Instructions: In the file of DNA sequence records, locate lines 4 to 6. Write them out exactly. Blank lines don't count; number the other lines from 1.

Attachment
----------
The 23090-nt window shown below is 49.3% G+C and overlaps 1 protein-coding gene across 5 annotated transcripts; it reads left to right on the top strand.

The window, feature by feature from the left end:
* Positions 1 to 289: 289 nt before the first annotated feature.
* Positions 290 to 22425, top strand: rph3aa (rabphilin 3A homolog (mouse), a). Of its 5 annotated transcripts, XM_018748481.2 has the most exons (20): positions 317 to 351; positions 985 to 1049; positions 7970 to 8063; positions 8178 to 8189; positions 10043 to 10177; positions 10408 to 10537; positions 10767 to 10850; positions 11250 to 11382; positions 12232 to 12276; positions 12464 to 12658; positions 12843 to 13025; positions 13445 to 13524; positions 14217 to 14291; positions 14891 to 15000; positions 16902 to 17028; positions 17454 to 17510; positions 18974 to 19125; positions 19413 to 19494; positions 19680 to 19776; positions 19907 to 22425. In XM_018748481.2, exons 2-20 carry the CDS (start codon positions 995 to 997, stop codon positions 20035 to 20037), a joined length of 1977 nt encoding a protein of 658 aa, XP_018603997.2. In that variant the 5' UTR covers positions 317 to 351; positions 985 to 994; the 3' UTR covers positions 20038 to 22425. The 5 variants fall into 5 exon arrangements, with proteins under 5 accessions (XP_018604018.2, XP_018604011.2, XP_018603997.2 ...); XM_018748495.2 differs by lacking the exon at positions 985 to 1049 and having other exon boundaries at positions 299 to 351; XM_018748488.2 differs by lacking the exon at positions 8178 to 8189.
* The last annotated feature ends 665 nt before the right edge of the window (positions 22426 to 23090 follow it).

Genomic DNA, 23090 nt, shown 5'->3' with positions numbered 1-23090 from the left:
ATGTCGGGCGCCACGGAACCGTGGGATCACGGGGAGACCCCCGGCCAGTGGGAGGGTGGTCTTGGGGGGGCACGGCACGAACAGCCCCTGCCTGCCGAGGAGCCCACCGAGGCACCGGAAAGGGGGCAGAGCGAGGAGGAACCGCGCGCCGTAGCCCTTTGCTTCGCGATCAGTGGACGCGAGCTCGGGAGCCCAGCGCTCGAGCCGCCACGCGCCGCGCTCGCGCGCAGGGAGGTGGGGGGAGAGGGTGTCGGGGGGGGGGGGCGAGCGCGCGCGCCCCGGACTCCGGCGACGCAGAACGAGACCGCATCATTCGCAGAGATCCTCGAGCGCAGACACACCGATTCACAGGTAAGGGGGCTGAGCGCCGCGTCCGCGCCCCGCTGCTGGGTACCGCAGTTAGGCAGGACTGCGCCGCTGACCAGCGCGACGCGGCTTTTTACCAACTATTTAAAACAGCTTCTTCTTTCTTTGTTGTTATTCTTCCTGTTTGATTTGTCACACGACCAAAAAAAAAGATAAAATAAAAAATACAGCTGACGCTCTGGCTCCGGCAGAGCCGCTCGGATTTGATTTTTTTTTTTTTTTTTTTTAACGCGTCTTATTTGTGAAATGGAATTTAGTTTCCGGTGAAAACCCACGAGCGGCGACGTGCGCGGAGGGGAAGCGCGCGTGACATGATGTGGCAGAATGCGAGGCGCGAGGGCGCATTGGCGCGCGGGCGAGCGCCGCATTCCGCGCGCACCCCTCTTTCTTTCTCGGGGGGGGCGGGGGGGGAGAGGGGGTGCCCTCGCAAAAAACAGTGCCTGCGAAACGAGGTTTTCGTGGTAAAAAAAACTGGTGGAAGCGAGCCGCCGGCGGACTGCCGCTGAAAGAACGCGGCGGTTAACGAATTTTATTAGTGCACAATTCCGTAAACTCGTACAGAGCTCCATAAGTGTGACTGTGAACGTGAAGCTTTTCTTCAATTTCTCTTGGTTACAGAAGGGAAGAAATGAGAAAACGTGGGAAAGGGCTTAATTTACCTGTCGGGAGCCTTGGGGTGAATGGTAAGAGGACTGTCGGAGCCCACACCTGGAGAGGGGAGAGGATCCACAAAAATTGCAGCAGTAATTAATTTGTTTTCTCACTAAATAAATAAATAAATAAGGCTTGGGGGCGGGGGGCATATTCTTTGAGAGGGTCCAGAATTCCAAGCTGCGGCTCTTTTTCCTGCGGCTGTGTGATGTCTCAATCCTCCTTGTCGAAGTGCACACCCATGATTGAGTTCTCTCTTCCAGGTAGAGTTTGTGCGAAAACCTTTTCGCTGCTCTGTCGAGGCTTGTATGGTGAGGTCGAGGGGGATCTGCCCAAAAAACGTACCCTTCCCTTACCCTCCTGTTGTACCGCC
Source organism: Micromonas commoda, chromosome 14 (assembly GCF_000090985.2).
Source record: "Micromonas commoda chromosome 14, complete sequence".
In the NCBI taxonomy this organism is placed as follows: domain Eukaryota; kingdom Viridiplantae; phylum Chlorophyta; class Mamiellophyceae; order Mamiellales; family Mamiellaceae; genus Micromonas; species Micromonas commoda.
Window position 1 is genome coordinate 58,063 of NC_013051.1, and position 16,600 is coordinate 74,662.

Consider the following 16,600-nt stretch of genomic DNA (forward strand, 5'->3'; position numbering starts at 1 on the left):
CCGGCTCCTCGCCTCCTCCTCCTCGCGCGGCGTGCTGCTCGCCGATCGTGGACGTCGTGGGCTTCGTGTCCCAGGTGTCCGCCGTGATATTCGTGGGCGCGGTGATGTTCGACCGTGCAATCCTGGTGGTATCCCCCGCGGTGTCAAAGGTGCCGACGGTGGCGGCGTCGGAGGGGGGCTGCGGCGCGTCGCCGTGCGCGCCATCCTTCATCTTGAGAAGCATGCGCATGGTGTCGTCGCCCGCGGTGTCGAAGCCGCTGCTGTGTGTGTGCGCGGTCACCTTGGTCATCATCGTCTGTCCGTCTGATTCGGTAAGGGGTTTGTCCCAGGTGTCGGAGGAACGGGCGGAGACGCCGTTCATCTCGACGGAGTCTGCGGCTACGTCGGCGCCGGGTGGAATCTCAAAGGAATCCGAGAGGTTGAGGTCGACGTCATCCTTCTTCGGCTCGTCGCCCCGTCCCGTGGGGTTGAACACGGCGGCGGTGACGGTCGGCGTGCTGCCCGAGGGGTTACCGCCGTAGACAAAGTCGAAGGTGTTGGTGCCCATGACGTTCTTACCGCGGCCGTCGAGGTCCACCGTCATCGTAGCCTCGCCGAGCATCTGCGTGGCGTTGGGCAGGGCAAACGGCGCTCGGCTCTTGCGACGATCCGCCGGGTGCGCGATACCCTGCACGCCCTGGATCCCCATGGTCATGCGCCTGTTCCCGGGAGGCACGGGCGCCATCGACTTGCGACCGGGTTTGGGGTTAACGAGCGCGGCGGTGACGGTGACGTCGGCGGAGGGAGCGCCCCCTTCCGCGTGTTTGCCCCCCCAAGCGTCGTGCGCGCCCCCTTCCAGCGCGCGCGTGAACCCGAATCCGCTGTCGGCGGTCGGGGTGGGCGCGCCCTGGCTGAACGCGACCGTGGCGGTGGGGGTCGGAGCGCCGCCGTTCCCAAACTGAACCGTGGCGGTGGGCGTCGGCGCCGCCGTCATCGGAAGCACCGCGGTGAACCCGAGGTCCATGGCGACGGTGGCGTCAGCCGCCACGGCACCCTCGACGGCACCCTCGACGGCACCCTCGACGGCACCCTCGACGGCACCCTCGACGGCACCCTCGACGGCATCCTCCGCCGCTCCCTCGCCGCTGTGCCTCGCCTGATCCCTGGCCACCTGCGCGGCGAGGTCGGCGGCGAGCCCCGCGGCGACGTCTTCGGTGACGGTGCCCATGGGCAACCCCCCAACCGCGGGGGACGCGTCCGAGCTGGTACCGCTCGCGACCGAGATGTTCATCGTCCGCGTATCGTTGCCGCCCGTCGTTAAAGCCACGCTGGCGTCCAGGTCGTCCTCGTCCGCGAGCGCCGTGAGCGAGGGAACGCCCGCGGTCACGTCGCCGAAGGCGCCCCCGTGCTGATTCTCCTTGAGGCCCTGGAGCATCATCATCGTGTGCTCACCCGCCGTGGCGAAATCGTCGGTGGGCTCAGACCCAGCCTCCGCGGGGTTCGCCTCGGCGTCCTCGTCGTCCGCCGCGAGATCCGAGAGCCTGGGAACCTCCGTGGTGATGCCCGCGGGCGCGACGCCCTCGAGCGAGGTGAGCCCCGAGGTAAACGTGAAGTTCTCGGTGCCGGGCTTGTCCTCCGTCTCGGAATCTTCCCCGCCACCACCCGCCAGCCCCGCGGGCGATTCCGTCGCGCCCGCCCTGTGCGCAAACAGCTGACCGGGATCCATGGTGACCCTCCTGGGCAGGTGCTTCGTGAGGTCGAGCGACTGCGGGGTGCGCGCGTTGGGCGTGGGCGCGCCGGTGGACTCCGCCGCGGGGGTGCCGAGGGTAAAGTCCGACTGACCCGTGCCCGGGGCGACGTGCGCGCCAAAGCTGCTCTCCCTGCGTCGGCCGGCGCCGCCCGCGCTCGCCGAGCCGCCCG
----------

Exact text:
* Positions 290 to 22425, top strand: rph3aa (rabphilin 3A homolog (mouse), a). Of its 5 annotated transcripts, XM_018748481.2 has the most exons (20): positions 317 to 351; positions 985 to 1049; positions 7970 to 8063; positions 8178 to 8189; positions 10043 to 10177; positions 10408 to 10537; positions 10767 to 10850; positions 11250 to 11382; positions 12232 to 12276; positions 12464 to 12658; positions 12843 to 13025; positions 13445 to 13524; positions 14217 to 14291; positions 14891 to 15000; positions 16902 to 17028; positions 17454 to 17510; positions 18974 to 19125; positions 19413 to 19494; positions 19680 to 19776; positions 19907 to 22425. In XM_018748481.2, exons 2-20 carry the CDS (start codon positions 995 to 997, stop codon positions 20035 to 20037), a joined length of 1977 nt encoding a protein of 658 aa, XP_018603997.2. In that variant the 5' UTR covers positions 317 to 351; positions 985 to 994; the 3' UTR covers positions 20038 to 22425. The 5 variants fall into 5 exon arrangements, with proteins under 5 accessions (XP_018604018.2, XP_018604011.2, XP_018603997.2 ...); XM_018748495.2 differs by lacking the exon at positions 985 to 1049 and having other exon boundaries at positions 299 to 351; XM_018748488.2 differs by lacking the exon at positions 8178 to 8189.
* The last annotated feature ends 665 nt before the right edge of the window (positions 22426 to 23090 follow it).

Genomic DNA, 23090 nt, shown 5'->3' with positions numbered 1-23090 from the left: